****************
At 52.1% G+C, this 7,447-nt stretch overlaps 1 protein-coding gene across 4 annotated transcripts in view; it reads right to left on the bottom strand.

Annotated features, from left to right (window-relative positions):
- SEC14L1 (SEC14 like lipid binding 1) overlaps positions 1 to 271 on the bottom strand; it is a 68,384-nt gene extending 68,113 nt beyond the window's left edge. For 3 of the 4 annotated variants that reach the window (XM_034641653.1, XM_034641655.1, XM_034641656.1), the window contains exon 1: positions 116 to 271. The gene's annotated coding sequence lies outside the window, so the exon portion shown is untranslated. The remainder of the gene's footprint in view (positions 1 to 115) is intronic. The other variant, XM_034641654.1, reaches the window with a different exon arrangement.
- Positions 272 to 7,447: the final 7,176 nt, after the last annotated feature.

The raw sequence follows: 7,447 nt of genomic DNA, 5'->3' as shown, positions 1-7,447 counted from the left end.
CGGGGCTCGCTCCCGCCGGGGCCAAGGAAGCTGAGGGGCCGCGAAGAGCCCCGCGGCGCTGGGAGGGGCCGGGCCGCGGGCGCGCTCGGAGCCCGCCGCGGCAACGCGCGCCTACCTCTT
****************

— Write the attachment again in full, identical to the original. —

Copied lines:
At 52.1% G+C, this 7,447-nt stretch overlaps 1 protein-coding gene across 4 annotated transcripts in view; it reads right to left on the bottom strand.

Annotated features, from left to right (window-relative positions):
- SEC14L1 (SEC14 like lipid binding 1) overlaps positions 1 to 271 on the bottom strand; it is a 68,384-nt gene extending 68,113 nt beyond the window's left edge. For 3 of the 4 annotated variants that reach the window (XM_034641653.1, XM_034641655.1, XM_034641656.1), the window contains exon 1: positions 116 to 271. The gene's annotated coding sequence lies outside the window, so the exon portion shown is untranslated. The remainder of the gene's footprint in view (positions 1 to 115) is intronic. The other variant, XM_034641654.1, reaches the window with a different exon arrangement.
- Positions 272 to 7,447: the final 7,176 nt, after the last annotated feature.

The raw sequence follows: 7,447 nt of genomic DNA, 5'->3' as shown, positions 1-7,447 counted from the left end.
CGGGGCTCGCTCCCGCCGGGGCCAAGGAAGCTGAGGGGCCGCGAAGAGCCCCGCGGCGCTGGGAGGGGCCGGGCCGCGGGCGCGCTCGGAGCCCGCCGCGGCAACGCGCGCCTACCTCTT